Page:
Someone Else Noticed
From a letter to Newsday: "Your story, "$9B deficit crisis" [News, Dec. 27] fails to mention that state retirees pay no state income tax on their pensions...As a private-sector worker, this is patently offensive to me. Why isn't everyone paying their fair share?"
It is patently offensive to me too. But as a current worker who does not wish to be cheating younger people when (if) I'm able to retire, I'm also offended that private sector retirement income is exempt from state and local income taxes up to $20,000, and Social Security income is exempt for all. Why should a retired couple with $80,000 in retirement and Social Security income pay no state and local income tax, while a family of four struggling with $50,000 in wage income pays at a high rate?
As I've said, it is not unreasonable for governments to enact policies that make life easier for older people and worse for younger people, who have other advantages -- IF those policies are sustainable. But Generation Greed has insisted on more and more for itself, and now acknowledges it is not sustainable by calling for cuts in benefits for those coming after -- and cuts in taxes today funded by debts younger people will have to pay.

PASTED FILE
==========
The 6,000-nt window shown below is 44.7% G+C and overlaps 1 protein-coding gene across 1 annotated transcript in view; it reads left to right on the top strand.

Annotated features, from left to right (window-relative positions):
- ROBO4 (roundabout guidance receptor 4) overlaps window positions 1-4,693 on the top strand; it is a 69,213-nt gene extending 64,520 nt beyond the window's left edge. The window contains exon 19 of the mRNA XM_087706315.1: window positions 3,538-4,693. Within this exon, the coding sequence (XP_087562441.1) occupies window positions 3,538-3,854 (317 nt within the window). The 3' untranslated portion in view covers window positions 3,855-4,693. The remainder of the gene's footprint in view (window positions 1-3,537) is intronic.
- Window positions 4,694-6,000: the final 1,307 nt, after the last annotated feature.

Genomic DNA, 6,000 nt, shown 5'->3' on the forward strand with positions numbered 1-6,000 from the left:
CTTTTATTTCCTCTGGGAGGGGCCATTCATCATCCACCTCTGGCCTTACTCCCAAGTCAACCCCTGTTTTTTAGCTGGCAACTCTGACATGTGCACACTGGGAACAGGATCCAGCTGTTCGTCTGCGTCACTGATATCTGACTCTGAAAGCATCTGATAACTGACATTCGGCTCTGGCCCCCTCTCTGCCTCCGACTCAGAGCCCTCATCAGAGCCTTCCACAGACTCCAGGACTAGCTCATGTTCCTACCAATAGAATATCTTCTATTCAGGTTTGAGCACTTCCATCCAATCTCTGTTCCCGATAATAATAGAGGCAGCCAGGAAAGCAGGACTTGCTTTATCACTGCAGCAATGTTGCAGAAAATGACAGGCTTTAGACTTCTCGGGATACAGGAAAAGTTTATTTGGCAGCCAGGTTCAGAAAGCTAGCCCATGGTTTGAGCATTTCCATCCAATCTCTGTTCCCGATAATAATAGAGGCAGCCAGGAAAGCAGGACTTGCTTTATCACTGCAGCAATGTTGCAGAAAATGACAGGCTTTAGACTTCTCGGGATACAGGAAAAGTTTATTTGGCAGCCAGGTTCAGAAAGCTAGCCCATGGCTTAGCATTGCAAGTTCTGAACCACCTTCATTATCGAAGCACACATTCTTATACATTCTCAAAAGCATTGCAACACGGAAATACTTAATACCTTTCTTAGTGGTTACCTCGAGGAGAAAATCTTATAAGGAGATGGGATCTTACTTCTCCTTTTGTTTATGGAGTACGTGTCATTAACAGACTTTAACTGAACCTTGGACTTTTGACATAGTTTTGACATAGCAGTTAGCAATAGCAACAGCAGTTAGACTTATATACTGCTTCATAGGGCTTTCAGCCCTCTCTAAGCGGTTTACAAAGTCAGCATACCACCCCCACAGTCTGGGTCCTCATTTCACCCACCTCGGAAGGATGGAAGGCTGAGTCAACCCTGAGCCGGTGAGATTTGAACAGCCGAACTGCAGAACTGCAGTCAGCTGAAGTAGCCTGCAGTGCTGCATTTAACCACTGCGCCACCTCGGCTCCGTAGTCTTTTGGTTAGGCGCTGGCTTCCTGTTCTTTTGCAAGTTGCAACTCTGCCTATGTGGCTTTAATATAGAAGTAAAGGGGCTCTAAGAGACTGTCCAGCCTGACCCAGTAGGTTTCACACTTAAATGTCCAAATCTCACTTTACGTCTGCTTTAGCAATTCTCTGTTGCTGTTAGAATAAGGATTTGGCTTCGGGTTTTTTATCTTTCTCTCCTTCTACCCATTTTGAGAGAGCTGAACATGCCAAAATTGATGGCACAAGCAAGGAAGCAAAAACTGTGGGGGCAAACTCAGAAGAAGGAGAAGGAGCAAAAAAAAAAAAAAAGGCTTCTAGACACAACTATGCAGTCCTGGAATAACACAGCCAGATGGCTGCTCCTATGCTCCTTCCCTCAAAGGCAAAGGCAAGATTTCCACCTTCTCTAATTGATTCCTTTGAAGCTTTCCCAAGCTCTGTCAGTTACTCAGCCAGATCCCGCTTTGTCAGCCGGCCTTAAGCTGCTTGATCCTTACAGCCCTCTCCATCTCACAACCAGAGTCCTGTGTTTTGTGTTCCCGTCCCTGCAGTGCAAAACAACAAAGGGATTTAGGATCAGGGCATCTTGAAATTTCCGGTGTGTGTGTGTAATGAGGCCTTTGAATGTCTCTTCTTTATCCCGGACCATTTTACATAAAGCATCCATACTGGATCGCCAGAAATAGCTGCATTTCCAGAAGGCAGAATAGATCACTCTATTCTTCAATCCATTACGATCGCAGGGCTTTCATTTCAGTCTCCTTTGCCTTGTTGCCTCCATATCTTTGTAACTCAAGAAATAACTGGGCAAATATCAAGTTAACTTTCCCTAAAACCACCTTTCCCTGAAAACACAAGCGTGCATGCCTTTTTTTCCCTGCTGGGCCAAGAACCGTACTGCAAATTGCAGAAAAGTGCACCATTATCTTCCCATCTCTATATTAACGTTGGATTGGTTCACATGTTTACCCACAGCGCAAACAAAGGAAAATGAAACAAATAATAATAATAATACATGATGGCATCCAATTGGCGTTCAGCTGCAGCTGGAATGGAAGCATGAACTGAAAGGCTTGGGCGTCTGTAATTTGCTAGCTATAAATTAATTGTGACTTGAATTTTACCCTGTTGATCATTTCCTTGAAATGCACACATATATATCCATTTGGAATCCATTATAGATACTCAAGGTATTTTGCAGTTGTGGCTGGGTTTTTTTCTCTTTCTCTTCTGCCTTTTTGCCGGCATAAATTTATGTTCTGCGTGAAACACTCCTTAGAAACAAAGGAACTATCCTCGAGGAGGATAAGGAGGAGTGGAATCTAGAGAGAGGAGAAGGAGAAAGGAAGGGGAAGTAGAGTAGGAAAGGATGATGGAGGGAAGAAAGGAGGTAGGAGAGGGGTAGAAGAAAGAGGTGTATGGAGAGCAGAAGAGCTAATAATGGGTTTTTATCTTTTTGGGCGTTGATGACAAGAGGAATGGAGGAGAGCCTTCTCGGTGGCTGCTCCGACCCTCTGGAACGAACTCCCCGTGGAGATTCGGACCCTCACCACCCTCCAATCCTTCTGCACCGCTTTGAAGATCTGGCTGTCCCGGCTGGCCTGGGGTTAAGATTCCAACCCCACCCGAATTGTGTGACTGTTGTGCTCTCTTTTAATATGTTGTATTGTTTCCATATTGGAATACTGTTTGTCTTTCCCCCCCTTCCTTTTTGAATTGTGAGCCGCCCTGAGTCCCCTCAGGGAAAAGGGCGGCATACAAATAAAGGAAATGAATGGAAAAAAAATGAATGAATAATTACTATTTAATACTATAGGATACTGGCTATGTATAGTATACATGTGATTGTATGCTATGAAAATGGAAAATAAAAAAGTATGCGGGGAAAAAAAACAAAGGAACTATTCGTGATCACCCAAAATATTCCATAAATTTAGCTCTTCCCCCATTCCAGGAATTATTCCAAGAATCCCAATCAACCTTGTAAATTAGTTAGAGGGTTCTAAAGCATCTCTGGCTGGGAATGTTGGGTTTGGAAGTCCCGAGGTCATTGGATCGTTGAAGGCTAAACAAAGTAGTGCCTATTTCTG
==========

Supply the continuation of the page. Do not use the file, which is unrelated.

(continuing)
If the state wants to given seniors a break, how about just exempting the first $15,000 in Social Security and retirement income combined for either public or private sector workers -- after the age that younger generations will have to wait for to collect full Social Security, now 67? Only looking to the future, the state best not adjust the $15,000 cutoff for inflation. Because those younger generations will be so much poorer when they are finally forced to retire that if you don't tax them in poverty you won't be able to tax them at all.
And don't tell me the state constitution prohibits the taxation of public employee pension income. The provision reads "THE INCOME OF NEW YORK PUBLIC EMPLOYEES SHALL BE TAXABLE!, (except pensions)." That can be read a fraudulent attempt to deceive those who voted for it decades ago, or as giving permission to exempt pensions from tax rather than a requirement. And in any event, if the state courts actually upheld the constitution, we wouldn't have to pay all those no-referendum debts and New York City's children would have received a "sound basic education" for the past 50 years.
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